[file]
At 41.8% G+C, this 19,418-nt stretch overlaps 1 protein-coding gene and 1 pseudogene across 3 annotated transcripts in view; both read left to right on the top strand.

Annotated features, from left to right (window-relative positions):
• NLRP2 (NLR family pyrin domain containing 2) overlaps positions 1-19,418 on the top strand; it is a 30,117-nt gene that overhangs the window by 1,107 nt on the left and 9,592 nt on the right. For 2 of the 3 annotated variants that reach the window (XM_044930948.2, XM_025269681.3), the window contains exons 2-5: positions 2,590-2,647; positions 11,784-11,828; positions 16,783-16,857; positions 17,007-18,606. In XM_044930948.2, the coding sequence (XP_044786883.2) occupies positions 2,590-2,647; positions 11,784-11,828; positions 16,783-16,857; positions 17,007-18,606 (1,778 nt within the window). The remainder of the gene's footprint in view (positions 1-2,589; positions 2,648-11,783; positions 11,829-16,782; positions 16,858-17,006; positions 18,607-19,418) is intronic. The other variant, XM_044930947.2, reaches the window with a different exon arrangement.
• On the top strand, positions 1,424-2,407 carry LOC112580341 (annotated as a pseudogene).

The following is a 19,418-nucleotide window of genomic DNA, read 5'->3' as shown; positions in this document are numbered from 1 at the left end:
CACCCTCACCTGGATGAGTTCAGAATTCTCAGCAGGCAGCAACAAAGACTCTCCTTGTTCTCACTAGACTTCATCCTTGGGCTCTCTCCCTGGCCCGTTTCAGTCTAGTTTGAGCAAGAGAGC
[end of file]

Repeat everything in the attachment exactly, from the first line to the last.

At 41.8% G+C, this 19,418-nt stretch overlaps 1 protein-coding gene and 1 pseudogene across 3 annotated transcripts in view; both read left to right on the top strand.

Annotated features, from left to right (window-relative positions):
• NLRP2 (NLR family pyrin domain containing 2) overlaps positions 1-19,418 on the top strand; it is a 30,117-nt gene that overhangs the window by 1,107 nt on the left and 9,592 nt on the right. For 2 of the 3 annotated variants that reach the window (XM_044930948.2, XM_025269681.3), the window contains exons 2-5: positions 2,590-2,647; positions 11,784-11,828; positions 16,783-16,857; positions 17,007-18,606. In XM_044930948.2, the coding sequence (XP_044786883.2) occupies positions 2,590-2,647; positions 11,784-11,828; positions 16,783-16,857; positions 17,007-18,606 (1,778 nt within the window). The remainder of the gene's footprint in view (positions 1-2,589; positions 2,648-11,783; positions 11,829-16,782; positions 16,858-17,006; positions 18,607-19,418) is intronic. The other variant, XM_044930947.2, reaches the window with a different exon arrangement.
• On the top strand, positions 1,424-2,407 carry LOC112580341 (annotated as a pseudogene).

The following is a 19,418-nucleotide window of genomic DNA, read 5'->3' as shown; positions in this document are numbered from 1 at the left end:
CACCCTCACCTGGATGAGTTCAGAATTCTCAGCAGGCAGCAACAAAGACTCTCCTTGTTCTCACTAGACTTCATCCTTGGGCTCTCTCCCTGGCCCGTTTCAGTCTAGTTTGAGCAAGAGAGC